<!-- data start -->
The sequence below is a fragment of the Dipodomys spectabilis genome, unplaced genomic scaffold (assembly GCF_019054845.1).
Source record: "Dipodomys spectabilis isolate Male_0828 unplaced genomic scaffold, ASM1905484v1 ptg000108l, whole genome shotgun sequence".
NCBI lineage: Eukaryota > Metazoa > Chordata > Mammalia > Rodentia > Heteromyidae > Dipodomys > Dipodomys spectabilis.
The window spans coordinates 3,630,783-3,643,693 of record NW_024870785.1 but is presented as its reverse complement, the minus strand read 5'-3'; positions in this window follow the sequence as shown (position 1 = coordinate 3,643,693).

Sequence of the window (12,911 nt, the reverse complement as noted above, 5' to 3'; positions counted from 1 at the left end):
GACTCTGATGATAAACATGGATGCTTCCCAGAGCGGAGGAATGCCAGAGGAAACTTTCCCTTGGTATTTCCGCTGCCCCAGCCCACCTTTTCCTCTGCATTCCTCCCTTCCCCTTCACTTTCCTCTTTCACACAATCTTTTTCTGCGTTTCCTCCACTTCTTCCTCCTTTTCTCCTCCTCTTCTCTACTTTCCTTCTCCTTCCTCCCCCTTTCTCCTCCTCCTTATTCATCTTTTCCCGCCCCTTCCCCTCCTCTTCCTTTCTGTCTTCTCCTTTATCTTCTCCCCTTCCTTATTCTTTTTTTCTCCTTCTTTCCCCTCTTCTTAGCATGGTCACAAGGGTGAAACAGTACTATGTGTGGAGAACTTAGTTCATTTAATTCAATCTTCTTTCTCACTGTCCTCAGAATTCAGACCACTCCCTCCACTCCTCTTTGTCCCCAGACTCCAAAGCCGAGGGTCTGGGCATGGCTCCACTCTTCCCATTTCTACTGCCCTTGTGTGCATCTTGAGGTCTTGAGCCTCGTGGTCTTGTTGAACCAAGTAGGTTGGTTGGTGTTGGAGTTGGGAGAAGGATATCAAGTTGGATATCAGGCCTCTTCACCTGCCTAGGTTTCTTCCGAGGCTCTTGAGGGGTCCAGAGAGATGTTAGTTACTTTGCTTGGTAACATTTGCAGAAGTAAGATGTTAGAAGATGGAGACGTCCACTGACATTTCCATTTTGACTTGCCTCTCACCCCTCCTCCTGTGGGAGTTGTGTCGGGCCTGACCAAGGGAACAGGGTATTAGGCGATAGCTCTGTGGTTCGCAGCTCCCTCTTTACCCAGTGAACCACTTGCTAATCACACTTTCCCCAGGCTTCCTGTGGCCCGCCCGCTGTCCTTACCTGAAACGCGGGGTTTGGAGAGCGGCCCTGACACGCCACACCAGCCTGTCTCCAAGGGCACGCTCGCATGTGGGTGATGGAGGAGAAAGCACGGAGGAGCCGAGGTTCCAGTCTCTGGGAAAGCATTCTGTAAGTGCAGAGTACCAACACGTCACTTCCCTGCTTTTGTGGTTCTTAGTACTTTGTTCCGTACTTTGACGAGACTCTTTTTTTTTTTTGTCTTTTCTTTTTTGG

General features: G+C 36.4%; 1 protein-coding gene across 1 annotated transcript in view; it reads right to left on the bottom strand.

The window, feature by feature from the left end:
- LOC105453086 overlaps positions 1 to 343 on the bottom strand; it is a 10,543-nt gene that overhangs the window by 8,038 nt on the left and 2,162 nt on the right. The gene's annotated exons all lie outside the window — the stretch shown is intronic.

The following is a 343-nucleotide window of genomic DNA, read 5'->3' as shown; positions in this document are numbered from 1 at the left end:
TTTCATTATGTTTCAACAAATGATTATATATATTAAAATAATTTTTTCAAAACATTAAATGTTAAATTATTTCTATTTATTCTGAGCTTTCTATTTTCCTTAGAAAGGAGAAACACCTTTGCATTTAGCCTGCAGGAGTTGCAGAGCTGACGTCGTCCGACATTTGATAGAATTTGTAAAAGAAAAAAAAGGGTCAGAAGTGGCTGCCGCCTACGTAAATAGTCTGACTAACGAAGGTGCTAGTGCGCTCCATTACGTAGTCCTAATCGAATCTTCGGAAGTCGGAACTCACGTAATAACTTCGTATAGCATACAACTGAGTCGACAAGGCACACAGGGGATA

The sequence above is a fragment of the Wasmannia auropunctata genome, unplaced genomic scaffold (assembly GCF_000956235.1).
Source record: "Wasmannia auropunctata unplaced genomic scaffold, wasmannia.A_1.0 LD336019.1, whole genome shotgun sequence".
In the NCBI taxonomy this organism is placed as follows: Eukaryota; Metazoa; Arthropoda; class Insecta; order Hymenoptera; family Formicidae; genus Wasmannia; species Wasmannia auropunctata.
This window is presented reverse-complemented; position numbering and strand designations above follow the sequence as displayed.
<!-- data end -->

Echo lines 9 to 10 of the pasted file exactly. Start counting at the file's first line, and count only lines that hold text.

- LOC105453086 overlaps positions 1 to 343 on the bottom strand; it is a 10,543-nt gene that overhangs the window by 8,038 nt on the left and 2,162 nt on the right. The gene's annotated exons all lie outside the window — the stretch shown is intronic.

The following is a 343-nucleotide window of genomic DNA, read 5'->3' as shown; positions in this document are numbered from 1 at the left end: